Investigators into the Malaysian development fund 1MDB’s 2009 joint venture with the company PetroSaudi International have concluded that the partnership lied to its banks and Bank Negara Malaysia by confirming that the company Good Star Limited was a 100% subsidiary.
In fact Good Star Limited is a third party concern, controlled by the businessman friend of the Prime Minister, Jho Low, whom we have shown was secretly directing the fund’s investment decisions.
It leads to possible charges of “cheating”, write the investigators in a document in our possession.
A “possible offence by [1MDB]” , according to the document, includes:
“Cheating Bank 2 [sic] by stating that the account in RBS Coutts Bank belongs to 1MDB PetroSaudi’s parent company[PetroSaudi International]”
On a separate occasion the investigators conclude that during the transfer of an alleged USD$700 million ‘loan repayment’ to PetroSaudi 1MDB stood culpable of the “possible offence” of:
“Cheating Bank 1 [sic] by confirming that Good Star is 100% owned by 1MDB PetroSaudi”.
The papers in Sarawak Report’s possession show that the investigators have identified at least three separate occasions on which these and other transgressions were made, which appear worthy of prosecution.
In particular, the investigators concluded that money passed into the joint venture was:
“not used for the intended purposes under Foreign Exchange Administration (FEA) if 1MDB PetroSaudi cannot show that the money was transferred from Good Star to the joint venture”.
In fact, subsequent documentary information passed to Sarawak Report shows that over USD$500 million was passed from Good Star to an account at the Swiss Bank BSI in Singapore, which was beneficially owned by Jho Low.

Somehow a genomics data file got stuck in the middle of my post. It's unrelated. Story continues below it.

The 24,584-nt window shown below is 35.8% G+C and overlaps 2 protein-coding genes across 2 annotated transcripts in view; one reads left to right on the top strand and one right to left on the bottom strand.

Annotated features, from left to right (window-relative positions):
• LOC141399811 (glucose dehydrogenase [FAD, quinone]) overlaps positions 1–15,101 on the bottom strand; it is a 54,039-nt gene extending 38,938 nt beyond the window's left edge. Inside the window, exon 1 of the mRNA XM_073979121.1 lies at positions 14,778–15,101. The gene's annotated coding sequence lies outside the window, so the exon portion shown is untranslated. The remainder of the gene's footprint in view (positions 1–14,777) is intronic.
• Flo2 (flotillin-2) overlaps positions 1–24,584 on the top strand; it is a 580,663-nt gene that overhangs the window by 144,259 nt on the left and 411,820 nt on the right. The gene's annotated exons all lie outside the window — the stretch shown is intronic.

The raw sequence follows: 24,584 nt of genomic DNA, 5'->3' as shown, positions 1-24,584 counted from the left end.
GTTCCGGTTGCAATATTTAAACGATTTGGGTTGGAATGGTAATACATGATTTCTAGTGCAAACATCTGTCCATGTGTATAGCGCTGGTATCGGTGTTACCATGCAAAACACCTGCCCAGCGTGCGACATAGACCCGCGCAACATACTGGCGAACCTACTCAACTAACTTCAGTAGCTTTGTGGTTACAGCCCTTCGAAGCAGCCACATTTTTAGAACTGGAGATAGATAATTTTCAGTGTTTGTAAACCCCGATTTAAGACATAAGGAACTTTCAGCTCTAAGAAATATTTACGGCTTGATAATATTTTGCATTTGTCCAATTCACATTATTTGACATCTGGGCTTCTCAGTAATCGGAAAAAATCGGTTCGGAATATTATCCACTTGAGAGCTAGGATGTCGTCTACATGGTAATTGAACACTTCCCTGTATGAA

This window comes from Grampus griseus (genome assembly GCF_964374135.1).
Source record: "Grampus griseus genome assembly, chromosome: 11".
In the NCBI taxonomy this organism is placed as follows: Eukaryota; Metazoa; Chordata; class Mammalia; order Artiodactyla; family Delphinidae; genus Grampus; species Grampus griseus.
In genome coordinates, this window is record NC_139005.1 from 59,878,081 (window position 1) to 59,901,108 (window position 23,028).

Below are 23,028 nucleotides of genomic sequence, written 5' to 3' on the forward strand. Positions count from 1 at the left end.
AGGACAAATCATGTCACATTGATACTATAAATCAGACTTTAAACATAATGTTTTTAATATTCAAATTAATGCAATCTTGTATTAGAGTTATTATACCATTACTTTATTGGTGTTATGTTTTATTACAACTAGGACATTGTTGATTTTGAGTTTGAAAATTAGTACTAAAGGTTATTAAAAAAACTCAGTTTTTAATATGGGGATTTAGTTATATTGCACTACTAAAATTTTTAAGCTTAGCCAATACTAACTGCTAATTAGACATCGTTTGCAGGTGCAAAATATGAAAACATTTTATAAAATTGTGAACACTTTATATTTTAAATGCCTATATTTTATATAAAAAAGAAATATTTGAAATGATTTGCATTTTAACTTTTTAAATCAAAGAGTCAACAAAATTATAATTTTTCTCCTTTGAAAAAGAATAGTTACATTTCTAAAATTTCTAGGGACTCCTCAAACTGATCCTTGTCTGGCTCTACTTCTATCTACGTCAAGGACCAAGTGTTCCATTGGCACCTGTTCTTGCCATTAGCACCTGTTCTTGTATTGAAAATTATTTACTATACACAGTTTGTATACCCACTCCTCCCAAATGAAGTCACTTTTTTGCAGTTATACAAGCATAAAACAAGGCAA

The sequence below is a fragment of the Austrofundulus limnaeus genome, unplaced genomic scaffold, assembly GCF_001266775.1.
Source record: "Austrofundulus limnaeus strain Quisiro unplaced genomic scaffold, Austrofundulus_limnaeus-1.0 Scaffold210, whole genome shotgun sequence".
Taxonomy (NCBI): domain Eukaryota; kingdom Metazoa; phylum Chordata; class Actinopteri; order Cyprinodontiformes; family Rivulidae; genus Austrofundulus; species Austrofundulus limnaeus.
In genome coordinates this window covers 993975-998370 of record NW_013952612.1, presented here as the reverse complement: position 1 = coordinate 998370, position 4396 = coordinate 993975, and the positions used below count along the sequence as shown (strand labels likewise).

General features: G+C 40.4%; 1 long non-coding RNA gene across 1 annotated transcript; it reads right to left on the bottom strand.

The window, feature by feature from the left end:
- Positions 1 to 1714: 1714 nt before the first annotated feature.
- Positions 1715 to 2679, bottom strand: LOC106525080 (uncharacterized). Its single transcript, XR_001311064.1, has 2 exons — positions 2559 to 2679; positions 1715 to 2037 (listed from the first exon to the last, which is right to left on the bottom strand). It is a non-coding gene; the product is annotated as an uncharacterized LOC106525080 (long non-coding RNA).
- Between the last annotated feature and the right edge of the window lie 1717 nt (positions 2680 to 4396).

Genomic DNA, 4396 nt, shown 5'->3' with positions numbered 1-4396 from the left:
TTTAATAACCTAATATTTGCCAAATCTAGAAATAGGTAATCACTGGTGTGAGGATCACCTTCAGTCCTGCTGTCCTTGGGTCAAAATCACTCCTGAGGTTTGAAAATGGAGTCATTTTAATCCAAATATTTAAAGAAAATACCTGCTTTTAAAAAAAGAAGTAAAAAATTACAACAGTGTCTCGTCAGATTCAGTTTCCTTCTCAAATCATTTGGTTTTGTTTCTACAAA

Today it has been further reported that Mr Low bought two penthouses in the City State of a combined value of RM154 million, just one of several examples of his conspicuous spending across the globe.
In a related line of enquiry the investigators examined the evidence that USD$260 million from a separate loan of USD$500 million, supposedly made also to the joint venture, was then diverted to buy out the Taib family’s UBG bank.
“We are investigating whether the money (USD$260 mil) was used to buy UBG shares through Javace Sdn Bhd. If it is true [1MDB] is in breach of FEA rules and possible cheating to Bank Negara Malaysia”, says the report, because this was clearly not the stated purpose for borrowing and then lending the money.
While the investigators largely appear to exonerate the banks involved in these transactions, including 1MDB’s bank Deutsche Bank, on the basis that it appears they were misled by 1MDB’s managers, they nevertheless query the banks’ failure to flag up suspicious transactions.
The banks were clearly transferring huge sums of money under highly unusual circumstances, which ought to have triggered a number of reports to the authorities.
Analysing 1MDB’s final transfer of $330 million in four cash tranches to Good Star in 2011, the investigators note that two banks committed possible offences for failing to report a number of transfers including $110 million and $125 million as possible suspicious transactions.
Their “Examination finding” on this matter includes:
“Possible offence by Bank 1 for non-reporting of USD$110 million transaction”.
“Possible breach by Bank 2 of AMLA [Anti Money Laundering Act] for not submitting Suspicious Transaction Report on 1MDB PetroSaudi”
The report adds that it is
“confirmed that banks are required to report the ultimate beneficiary (i.e. 1MDB PetroSaudi) in International Transfer Information System report not any of the intermediaries”. This leaves the banks in “possible breach of the AMLA for not submitting Suspicious Transaction Report (STR) on 1MDB PetroSaudi“, says the report.